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Guy Laramée’s Beautiful Landscapes Carved From Old Books

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As internet perusers, many of you have most likely seen work by Guy Laramée. Often using multiple books bound together, Laramée alters existing books to create three-dimensional landscapes. It is easy to get lost in the minutia of the mountains and hills so painstakingly carved and painted, but the viewer is not allowed to forget that the piece’s base is a book.

By leaving titles exposed on covers and spines, or exposing a single word in a landscape, Laramée reminds us that these sculptures exist through the effacing of knowledge the books house; in creating a beautiful piece to view, he has rendered the book(s) useless for the original intention.

In his artist statement, Laramée writes of the supposed “end of the printed word” and the continual cultural cycles of new replacing old, and to what end. He questions the benefit of chasing all-knowing understanding about human existence—perhaps we’re moving further from the truth the more we analyze and invent? In his own words, Laramée’s work “originates from the very idea that ultimate knowledge could very well be an erosion instead of an accumulation.” In the newer work, the titles of the pieces are linked to the titles of the books used to create them. Some series illustrate and subvert the key theme of the selected books (as in “La Caverna.”) whereas some of the older work speaks more simply to erosion of cultures and knowledge paired with the human relationship to landscape.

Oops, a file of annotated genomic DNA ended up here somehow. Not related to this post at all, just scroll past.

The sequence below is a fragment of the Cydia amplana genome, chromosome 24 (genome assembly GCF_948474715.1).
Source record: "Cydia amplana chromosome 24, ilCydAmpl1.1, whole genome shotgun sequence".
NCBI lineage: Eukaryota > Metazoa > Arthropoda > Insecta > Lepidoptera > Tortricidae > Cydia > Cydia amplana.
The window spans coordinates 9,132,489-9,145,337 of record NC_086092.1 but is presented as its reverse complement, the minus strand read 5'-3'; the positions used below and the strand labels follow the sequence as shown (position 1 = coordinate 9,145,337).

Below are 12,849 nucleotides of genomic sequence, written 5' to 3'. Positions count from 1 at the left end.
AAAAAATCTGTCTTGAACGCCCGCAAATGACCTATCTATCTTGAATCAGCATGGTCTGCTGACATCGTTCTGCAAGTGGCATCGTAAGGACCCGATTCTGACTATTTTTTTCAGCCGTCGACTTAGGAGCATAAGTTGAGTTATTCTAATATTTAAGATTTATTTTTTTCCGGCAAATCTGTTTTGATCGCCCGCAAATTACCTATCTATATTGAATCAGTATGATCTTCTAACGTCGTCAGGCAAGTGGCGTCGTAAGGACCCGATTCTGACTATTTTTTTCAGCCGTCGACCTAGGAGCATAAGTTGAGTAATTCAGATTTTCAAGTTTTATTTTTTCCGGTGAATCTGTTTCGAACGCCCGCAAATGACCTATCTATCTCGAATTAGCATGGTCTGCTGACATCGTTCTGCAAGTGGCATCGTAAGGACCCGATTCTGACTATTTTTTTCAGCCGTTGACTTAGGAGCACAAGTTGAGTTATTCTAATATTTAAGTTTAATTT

Highly considered lighting strengthens these works immensely (also referencing ideas of illumination and darkness in the search for understanding), and Laramée seems to be pushing his use of light and photography to make his sculptures more akin to landscape paintings.

Beyond their surface beauty, Laramée’s work has serious intellectual depth. There is a long text on his website entitled “Biblios” where he has imagined a sort of reversal of knowledge gain that is an interesting, if uncomfortable, read. As with much art that is highly intellectual, there needs to be seduction and accessibility to draw viewers into the question being posed, and Laramée has achieved that. The well-considered interplay of colors and light invites a critical, cognizant viewer to wonder and explore.

Guy Laramée holds an MA in Visutal Arts from the Université de Québec a Montréal, and an MA in Anthropology from Concordia University. His work is held in numerous collections in Canada and the United States.

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All images © Guy Laramée

This post was contributed by Margaret Hall via the photography magazine Don’t Take Pictures.

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